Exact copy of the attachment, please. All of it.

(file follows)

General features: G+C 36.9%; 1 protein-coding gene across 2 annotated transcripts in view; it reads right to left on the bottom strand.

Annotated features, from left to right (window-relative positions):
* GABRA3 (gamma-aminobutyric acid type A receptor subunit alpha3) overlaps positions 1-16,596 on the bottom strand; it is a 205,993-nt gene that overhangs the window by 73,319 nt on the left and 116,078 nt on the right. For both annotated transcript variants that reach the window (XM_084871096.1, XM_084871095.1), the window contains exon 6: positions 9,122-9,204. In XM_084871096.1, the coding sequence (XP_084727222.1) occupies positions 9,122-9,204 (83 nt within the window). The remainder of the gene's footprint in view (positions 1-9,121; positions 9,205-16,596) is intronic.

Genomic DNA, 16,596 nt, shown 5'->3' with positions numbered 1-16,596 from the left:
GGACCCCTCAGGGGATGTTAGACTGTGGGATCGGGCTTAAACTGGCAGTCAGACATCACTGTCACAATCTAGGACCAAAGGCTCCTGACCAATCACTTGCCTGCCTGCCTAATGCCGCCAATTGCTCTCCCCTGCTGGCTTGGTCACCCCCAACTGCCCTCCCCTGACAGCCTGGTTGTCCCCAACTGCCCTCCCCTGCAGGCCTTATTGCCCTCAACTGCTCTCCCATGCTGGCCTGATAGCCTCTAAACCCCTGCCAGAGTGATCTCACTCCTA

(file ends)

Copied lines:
General features: G+C 36.9%; 1 protein-coding gene across 2 annotated transcripts in view; it reads right to left on the bottom strand.

Annotated features, from left to right (window-relative positions):
* GABRA3 (gamma-aminobutyric acid type A receptor subunit alpha3) overlaps positions 1-16,596 on the bottom strand; it is a 205,993-nt gene that overhangs the window by 73,319 nt on the left and 116,078 nt on the right. For both annotated transcript variants that reach the window (XM_084871096.1, XM_084871095.1), the window contains exon 6: positions 9,122-9,204. In XM_084871096.1, the coding sequence (XP_084727222.1) occupies positions 9,122-9,204 (83 nt within the window). The remainder of the gene's footprint in view (positions 1-9,121; positions 9,205-16,596) is intronic.

Genomic DNA, 16,596 nt, shown 5'->3' with positions numbered 1-16,596 from the left:
GGACCCCTCAGGGGATGTTAGACTGTGGGATCGGGCTTAAACTGGCAGTCAGACATCACTGTCACAATCTAGGACCAAAGGCTCCTGACCAATCACTTGCCTGCCTGCCTAATGCCGCCAATTGCTCTCCCCTGCTGGCTTGGTCACCCCCAACTGCCCTCCCCTGACAGCCTGGTTGTCCCCAACTGCCCTCCCCTGCAGGCCTTATTGCCCTCAACTGCTCTCCCATGCTGGCCTGATAGCCTCTAAACCCCTGCCAGAGTGATCTCACTCCTA